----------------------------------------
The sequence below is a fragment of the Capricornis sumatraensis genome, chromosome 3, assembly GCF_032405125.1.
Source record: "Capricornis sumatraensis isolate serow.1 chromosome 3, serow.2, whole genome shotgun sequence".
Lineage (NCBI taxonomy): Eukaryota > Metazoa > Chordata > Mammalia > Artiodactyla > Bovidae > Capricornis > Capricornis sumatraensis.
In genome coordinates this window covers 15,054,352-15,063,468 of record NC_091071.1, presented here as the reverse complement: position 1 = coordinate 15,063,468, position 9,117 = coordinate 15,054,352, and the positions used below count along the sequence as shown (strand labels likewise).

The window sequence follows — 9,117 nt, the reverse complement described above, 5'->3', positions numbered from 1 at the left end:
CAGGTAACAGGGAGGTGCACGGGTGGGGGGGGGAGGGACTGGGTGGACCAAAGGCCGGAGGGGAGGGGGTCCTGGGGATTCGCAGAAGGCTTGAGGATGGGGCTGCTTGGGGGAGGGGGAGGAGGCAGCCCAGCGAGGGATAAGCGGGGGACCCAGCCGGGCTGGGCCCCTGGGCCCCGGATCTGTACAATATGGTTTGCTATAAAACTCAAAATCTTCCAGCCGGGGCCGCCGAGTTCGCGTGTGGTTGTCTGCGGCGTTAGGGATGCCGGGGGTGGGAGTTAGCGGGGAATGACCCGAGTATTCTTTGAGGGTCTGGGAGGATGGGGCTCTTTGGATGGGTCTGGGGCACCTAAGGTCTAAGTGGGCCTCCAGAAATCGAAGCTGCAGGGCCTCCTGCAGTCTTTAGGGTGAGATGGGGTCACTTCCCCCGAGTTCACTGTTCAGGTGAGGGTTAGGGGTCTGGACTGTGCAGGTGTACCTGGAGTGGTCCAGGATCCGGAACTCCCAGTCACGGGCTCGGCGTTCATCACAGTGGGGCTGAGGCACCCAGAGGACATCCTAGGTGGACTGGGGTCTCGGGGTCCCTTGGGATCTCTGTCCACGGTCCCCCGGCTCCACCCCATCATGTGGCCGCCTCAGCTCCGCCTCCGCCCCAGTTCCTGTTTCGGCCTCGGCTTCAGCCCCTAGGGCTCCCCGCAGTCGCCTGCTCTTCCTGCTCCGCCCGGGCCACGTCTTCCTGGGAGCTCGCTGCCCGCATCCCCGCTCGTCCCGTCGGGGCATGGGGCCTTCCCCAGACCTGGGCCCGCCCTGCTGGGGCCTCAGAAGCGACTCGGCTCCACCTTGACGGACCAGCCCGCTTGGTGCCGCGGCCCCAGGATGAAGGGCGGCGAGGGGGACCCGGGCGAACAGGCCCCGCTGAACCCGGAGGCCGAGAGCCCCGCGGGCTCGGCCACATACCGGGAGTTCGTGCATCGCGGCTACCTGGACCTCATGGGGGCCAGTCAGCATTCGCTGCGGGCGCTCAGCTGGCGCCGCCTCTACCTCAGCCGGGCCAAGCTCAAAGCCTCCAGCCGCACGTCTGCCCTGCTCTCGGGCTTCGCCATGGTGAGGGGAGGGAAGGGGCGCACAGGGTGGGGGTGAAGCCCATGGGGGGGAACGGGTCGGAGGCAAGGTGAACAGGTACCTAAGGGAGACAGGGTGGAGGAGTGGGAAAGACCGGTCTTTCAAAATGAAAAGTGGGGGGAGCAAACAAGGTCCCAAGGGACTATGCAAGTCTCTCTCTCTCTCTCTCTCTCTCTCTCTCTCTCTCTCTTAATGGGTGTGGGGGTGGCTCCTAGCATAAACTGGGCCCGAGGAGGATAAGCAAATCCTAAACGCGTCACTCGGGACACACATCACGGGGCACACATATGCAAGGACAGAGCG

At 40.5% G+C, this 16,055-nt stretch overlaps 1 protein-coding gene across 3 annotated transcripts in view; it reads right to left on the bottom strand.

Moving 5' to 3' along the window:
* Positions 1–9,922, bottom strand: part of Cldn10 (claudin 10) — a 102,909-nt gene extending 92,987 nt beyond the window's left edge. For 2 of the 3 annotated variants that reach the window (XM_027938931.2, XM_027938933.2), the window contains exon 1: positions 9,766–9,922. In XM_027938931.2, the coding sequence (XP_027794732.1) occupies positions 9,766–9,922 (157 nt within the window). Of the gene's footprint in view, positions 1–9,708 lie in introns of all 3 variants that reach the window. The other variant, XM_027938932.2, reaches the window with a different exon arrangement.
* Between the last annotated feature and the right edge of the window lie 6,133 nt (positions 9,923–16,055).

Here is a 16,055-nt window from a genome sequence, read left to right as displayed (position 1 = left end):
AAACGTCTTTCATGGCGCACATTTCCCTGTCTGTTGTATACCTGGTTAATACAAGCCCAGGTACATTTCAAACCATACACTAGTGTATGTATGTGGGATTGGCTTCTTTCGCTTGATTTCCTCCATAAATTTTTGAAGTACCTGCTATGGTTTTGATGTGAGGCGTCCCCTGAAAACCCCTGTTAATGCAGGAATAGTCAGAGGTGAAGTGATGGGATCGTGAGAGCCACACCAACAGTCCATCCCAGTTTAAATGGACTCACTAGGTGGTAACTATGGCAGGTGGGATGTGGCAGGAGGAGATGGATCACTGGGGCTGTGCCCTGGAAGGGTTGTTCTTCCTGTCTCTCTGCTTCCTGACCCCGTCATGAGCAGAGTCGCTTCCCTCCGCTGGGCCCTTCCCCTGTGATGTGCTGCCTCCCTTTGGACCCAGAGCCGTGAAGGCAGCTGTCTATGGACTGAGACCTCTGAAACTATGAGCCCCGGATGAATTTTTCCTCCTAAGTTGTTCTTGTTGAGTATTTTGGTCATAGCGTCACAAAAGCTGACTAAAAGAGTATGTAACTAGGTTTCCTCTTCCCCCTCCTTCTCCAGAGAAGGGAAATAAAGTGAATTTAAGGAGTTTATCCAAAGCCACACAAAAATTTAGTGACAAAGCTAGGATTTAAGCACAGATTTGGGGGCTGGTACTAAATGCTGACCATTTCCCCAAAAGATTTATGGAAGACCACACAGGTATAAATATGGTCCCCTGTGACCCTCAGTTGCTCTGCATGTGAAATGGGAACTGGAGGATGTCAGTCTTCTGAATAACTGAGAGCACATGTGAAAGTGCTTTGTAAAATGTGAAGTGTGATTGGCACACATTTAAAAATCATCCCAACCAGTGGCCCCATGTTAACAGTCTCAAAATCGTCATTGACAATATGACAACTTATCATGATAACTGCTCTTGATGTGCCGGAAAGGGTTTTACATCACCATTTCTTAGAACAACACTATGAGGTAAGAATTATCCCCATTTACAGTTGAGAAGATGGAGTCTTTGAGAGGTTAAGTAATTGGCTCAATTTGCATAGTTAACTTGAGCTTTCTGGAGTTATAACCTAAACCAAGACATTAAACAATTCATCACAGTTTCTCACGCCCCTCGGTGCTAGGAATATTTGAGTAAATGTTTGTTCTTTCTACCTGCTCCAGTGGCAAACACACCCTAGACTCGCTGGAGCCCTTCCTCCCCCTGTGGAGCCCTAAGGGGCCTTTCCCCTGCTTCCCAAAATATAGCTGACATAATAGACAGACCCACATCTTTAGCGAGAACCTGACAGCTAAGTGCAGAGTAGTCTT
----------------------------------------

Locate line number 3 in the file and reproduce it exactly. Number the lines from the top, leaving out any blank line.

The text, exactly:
Lineage (NCBI taxonomy): Eukaryota > Metazoa > Chordata > Mammalia > Artiodactyla > Bovidae > Capricornis > Capricornis sumatraensis.